In the late 1940s, Shozo Shimamoto 嶋本 昭三 (1928-2013)  began a series of works entitled Holes (穴 Ana) . The earliest of these was made in the artist’s Nishinomiya City studio out of several sheets of newspaper, topped with a sheet of brown cartridge paper, and pasted together with flour and water. Shimamoto then painted the surface white with hints of pale blue and pierced the surface irregularly to reveal not only the different layers of the painting surface, but the wooden backboard of the painting’s infrastructure. In a letter to the Tate, Shimamoto claimed that he started to paint on glued newspaper during this period because he could not afford to purchase canvas. The works were first exhibited at Shimamoto’s solo show at Sogo Department Store, Shinsaibashi branch, in Osaka in 1954. In a 1957 article for the Gutai magazine, he advocated the use of ‘utensils’ in the making of art, arguing that paintbrushes had been invented to ‘castrate’ paint. (‘The Execution of Paintbrushes’, in Gutai, no.7, 1957, quoted in Action et émotion, p.119.)

Shimamoto would become the secretary of Gutai 具体, The artists associated with Gutai claimed no stylistic uniformity, but all shared an affinity for the materials and process of art-making rather than the finished object. Holes is an example of the ways that Shimamoto and other Gutai artists deployed materials in a way that blurred the distinction between creative and destructive action. A later work by Shimamoto further investigated the violent manipulation of materials through the use of a cannon that shot glass bottles full of paint at a large sheet of canvas suspended from a tree during a 1956 Gutai exhibition on the banks of the Ashiya River.

The art historian Jean Clay described Gutai as “the first…to bring about the passage from an object-based art to a performance and event-based art on a large scale” but whose contributions were occluded by an “Atlantic geocentricism” (Jean Clay, “Hommage à Gutai,” Robha 5/6 (1971), p. 54, quoted in Ming Tiampo, Decentering Modernism, p. 94). Although Holes has significant affinities with the work of European artists like Lucio Fontana, the work can also be understood within both the context of the turbulent demise of fascist-era Japan and the ascendance of Cold-War America as the leader of a new global order. An important part of this positioning was a renewed critical self-reflection in Japan,  the United States' violent destabilization of newly independent nations and liberation struggles at home and abroad, and the promotion of abstract expressionism as the triumph of liberalism and individualism through an international program of touring exhibitions. 

Denniston Hill’s 2015, 2016, and 2017 programming is conceived as a response to Shimamoto’s work. Through its rigorous investigation of materials and processes, the work raises not only important formal questions around the surface and space of painterly expression, but also poses important contemporary questions around the violence that underwrites neo-liberal expressions of individual subjectivity, the mythology of artistic and intellectual freedom, the economy of the creative process, the historic inheritance of global fascism, and the mutability of gender and sexuality. The residents and projects during this period were chosen by our board of directors and advisors because they share an affinity for the inquiries, forms, and ideas expressed in Holes.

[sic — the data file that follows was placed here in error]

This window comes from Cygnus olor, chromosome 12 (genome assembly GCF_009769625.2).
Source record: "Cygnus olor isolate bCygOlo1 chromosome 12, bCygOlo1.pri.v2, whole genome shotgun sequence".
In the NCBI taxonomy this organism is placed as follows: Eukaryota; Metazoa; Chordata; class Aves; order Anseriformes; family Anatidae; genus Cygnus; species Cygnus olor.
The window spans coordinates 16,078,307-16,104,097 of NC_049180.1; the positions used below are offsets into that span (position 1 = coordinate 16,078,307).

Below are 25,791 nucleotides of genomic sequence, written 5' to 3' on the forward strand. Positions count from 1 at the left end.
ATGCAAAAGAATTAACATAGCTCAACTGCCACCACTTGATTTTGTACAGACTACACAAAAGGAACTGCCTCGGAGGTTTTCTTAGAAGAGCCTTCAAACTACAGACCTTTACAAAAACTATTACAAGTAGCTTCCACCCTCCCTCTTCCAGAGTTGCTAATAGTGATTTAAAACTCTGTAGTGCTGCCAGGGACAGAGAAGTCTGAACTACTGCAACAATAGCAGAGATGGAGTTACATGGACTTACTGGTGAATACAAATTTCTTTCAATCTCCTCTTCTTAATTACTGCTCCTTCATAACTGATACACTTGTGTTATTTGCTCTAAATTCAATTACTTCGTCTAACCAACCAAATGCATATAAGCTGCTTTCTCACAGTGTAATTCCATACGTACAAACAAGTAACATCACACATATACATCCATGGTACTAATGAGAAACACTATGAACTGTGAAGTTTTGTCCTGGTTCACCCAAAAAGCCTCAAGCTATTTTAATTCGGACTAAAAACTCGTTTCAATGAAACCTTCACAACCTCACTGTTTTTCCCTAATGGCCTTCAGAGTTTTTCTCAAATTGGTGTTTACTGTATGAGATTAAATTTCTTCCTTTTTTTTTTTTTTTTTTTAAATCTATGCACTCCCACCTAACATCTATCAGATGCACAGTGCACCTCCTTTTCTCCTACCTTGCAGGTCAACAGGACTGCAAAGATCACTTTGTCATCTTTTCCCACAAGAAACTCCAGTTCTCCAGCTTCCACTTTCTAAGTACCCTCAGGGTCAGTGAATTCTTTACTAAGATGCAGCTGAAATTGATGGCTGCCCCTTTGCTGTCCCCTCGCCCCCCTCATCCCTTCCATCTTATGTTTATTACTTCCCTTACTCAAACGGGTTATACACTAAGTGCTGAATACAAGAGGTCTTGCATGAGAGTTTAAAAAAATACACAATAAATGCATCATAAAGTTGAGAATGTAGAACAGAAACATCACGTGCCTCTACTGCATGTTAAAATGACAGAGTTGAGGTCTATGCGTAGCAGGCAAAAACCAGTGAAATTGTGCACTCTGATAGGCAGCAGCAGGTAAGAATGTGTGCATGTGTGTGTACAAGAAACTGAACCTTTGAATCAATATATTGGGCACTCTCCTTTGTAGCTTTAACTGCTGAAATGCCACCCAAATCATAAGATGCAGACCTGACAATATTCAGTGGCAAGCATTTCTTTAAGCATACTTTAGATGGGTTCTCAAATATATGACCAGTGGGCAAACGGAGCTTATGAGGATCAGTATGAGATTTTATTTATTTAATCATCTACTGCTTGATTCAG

RESIDENTS

2016

Domenick Ammirati (New York)

Boychild (Los Angeles)

R. Erica Doyle (New York)

Adrienne Edwards (New York)

Cathy Park Hong (New York)

Anissa Mack (New York)

Tiffany Malakooti (New York)

Carlos Martiel (Cuba)

Dave McKenzie (New York)

Okwui Okpokwasili, with collaborator Peter Born (New York)

Yoshua Okón (Mexico)

Araya Rasdjarmrearnsook (Thailand)

Steven Reker (New York)

Brenda Shaughnessy (New York)

Pamela Sneed (New York)

Michael Soi (Kenya)

Wu Tsang (Los Angeles)

 

2015

Steven Reker

choreographer and musician

Emma McNally

visual artist

Alhena Katsoff

curator

Benny Merris

visual artist

Jo-ey Tang

visual artist and curator

Nana Adusei-Poku

art historian

Magnus Schaefer

art historian

 

 

Shozo Shimamoto, "Holes (穴 Ana)," 1954, Oil paint on paper, 892 x 699 mm (image) 1169 x 912 mm (support), Tate Modern.  

Shozo Shimamoto, "Holes (穴 Ana)," 1954, Oil paint on paper, 892 x 699 mm (image) 1169 x 912 mm (support), Tate Modern.

 

Shozo Shimamoto, "Holes (穴 Ana)" 1953, Foil paper and oil paint on paper mounted on wood, 1169 x 912 mm, Tate Modern.

Shozo Shimamoto, "Holes (穴 Ana)" 1953, Foil paper and oil paint on paper mounted on wood, 1169 x 912 mm, Tate Modern.